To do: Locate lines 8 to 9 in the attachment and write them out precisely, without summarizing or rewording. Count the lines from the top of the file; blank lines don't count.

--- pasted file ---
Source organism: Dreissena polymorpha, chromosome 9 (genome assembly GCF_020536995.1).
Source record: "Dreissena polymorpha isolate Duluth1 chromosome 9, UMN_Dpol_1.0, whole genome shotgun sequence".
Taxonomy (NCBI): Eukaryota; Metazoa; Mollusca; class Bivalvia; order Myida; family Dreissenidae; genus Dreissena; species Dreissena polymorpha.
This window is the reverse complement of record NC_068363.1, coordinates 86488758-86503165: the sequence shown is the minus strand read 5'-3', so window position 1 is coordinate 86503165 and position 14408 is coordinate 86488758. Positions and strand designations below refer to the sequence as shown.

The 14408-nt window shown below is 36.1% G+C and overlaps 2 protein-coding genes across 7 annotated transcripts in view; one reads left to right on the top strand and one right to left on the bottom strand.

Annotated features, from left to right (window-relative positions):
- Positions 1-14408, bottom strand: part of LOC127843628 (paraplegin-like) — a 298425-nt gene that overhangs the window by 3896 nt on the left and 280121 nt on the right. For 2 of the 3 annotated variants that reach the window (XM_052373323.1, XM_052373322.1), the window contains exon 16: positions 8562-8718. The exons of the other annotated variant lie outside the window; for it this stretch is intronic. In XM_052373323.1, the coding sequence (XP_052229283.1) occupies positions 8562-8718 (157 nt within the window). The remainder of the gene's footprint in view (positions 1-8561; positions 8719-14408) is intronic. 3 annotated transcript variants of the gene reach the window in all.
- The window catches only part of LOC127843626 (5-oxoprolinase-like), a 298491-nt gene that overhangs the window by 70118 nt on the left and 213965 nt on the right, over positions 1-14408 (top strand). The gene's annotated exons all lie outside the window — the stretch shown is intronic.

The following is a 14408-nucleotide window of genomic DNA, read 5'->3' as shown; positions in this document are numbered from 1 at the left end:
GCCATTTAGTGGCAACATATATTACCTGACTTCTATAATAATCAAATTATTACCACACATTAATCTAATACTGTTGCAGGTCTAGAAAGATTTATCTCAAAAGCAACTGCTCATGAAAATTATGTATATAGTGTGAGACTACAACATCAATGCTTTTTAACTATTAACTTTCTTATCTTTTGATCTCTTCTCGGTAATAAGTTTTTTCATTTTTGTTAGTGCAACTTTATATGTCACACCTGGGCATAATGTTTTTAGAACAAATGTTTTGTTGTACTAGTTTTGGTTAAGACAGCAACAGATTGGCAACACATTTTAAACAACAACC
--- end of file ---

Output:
- The window catches only part of LOC127843626 (5-oxoprolinase-like), a 298491-nt gene that overhangs the window by 70118 nt on the left and 213965 nt on the right, over positions 1-14408 (top strand). The gene's annotated exons all lie outside the window — the stretch shown is intronic.

The following is a 14408-nucleotide window of genomic DNA, read 5'->3' as shown; positions in this document are numbered from 1 at the left end: